"On-Demand" does not translate, or does it?

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So I was at an IT show recently -- no need to mention who it was or which vendor I was speaking to as it's "symposium season" and invites to conference centres are abundant just now -- but a communications person from a country famous for sausages, beer and oompah bands suggested the following statement...

"Well, of course, ON DEMAND does not really translate."

What she meant was that there is no German term for on demand, which I can well understand. It is, after all, a very Americanised IT term that we might imagine being used "intact" in the original English, once in use by a German speaker.

Unsurprisingly, I used this experience to spend a happy 15 minutes on Yahoo! Babel Fish seeing what comes up when you try and translate ON DEMAND into various languages.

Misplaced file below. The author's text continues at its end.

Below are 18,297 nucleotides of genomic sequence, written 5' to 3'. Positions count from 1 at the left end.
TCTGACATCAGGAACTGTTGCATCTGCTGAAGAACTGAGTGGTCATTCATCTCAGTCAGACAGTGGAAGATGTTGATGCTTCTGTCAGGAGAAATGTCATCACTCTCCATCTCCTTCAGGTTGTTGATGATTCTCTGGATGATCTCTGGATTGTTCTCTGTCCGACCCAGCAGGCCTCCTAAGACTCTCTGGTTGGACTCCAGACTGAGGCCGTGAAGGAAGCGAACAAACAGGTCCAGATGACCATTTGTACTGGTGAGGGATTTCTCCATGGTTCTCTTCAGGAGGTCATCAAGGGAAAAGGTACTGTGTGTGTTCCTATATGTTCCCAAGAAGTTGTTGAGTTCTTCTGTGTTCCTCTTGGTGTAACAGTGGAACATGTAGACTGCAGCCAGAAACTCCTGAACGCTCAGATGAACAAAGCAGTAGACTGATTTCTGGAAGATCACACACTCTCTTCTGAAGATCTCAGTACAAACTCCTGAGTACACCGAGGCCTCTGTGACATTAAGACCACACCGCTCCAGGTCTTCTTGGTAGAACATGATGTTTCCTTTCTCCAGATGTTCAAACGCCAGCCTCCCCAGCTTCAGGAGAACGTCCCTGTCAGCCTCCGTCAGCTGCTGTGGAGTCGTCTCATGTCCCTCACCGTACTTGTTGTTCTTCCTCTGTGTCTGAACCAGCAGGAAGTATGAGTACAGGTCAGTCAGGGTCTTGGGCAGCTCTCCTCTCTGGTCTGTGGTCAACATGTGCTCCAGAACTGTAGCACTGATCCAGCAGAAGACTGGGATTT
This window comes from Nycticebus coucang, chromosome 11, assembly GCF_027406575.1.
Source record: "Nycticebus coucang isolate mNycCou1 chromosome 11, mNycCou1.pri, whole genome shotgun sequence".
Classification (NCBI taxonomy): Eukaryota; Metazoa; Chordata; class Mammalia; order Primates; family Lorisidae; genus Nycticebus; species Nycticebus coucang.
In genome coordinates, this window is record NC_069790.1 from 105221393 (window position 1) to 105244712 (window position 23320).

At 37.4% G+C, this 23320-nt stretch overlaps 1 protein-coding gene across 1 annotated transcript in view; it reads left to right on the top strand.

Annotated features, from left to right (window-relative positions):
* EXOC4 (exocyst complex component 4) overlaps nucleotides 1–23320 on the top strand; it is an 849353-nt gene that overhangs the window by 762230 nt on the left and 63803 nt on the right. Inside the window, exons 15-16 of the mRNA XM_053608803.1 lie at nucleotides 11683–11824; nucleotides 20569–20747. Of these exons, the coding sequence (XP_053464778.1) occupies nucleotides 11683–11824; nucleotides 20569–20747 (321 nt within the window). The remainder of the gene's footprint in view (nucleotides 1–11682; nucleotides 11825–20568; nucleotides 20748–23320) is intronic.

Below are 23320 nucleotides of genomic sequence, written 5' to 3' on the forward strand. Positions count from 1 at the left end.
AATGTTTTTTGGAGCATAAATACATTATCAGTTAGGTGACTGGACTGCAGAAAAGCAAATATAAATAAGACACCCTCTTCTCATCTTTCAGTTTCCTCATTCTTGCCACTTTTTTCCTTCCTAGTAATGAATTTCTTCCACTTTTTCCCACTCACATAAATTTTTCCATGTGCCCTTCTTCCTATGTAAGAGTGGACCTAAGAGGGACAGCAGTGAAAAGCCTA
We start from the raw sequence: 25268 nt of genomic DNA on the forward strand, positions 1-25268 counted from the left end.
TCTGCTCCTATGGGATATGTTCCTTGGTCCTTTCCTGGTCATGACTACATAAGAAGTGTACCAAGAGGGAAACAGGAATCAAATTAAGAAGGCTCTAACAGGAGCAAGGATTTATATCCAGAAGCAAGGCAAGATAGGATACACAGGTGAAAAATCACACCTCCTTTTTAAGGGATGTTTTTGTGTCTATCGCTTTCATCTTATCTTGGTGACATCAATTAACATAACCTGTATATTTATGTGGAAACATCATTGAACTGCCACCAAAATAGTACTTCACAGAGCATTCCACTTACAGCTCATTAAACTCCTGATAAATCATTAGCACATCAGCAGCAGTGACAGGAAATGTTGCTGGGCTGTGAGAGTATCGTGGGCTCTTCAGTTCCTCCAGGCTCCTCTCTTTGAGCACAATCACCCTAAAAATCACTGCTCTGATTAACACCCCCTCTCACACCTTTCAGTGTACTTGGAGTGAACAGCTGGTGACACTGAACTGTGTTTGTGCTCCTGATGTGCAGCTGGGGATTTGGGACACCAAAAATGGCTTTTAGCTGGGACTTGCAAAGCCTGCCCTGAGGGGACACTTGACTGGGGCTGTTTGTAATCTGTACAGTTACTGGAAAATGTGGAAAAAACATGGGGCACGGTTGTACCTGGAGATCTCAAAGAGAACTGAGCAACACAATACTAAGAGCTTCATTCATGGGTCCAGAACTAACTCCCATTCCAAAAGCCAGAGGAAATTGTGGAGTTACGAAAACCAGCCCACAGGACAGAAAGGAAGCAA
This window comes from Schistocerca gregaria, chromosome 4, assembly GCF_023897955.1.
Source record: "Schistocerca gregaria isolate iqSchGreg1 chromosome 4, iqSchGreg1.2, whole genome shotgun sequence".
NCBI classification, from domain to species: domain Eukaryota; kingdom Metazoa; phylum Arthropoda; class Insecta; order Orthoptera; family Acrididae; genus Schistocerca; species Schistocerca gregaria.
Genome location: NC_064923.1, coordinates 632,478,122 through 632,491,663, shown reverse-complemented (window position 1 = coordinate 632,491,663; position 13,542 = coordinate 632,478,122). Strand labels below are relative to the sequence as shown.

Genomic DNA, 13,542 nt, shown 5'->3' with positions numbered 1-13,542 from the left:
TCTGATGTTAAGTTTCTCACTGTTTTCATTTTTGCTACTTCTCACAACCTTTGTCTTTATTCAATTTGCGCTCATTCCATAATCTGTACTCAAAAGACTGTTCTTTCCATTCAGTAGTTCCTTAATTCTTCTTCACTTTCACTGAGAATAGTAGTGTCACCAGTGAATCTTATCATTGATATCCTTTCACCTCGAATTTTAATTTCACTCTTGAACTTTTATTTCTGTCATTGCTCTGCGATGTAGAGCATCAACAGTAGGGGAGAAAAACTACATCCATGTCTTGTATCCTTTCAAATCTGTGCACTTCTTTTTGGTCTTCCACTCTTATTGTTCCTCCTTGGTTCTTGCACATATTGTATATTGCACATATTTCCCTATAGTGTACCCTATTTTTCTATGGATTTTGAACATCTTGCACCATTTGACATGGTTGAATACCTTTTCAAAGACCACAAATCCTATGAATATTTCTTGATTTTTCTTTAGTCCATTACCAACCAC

German - Bedarfs (I have no idea)
Italian - a richiesta (seems to make sense, sounds like "request")
Spanish - a pedido
Russian - по требованию
French - sur demande (surely this is OK?)
Dutch - op bestelling
Korean - 주문으로
Japanese - 請求あり次第

Enough already right? I'm sure most of the above don't translate properly. But it's fun to investigate. The subject of IT-related English words pervading into other languages as a whole is another subject (I hope) for another day.

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This page contains a single entry by Adrian Bridgwater published on September 17, 2011 6:14 PM.

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